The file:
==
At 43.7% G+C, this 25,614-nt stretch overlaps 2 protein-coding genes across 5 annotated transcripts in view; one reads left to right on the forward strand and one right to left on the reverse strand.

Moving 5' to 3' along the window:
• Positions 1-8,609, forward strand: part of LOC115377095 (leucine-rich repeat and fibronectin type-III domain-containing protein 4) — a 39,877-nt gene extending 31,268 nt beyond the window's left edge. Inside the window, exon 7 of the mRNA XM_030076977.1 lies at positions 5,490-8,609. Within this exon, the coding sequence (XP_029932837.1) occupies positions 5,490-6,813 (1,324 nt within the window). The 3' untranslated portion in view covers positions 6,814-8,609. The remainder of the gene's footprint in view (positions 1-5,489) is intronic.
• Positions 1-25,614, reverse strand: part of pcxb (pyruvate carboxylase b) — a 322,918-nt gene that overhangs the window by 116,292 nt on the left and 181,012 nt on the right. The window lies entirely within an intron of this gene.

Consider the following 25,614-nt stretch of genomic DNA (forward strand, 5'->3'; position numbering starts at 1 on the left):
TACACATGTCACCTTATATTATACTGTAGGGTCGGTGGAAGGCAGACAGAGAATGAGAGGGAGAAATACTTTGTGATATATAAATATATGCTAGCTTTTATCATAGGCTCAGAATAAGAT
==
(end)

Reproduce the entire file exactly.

At 43.7% G+C, this 25,614-nt stretch overlaps 2 protein-coding genes across 5 annotated transcripts in view; one reads left to right on the forward strand and one right to left on the reverse strand.

Moving 5' to 3' along the window:
• Positions 1-8,609, forward strand: part of LOC115377095 (leucine-rich repeat and fibronectin type-III domain-containing protein 4) — a 39,877-nt gene extending 31,268 nt beyond the window's left edge. Inside the window, exon 7 of the mRNA XM_030076977.1 lies at positions 5,490-8,609. Within this exon, the coding sequence (XP_029932837.1) occupies positions 5,490-6,813 (1,324 nt within the window). The 3' untranslated portion in view covers positions 6,814-8,609. The remainder of the gene's footprint in view (positions 1-5,489) is intronic.
• Positions 1-25,614, reverse strand: part of pcxb (pyruvate carboxylase b) — a 322,918-nt gene that overhangs the window by 116,292 nt on the left and 181,012 nt on the right. The window lies entirely within an intron of this gene.

Consider the following 25,614-nt stretch of genomic DNA (forward strand, 5'->3'; position numbering starts at 1 on the left):
TACACATGTCACCTTATATTATACTGTAGGGTCGGTGGAAGGCAGACAGAGAATGAGAGGGAGAAATACTTTGTGATATATAAATATATGCTAGCTTTTATCATAGGCTCAGAATAAGAT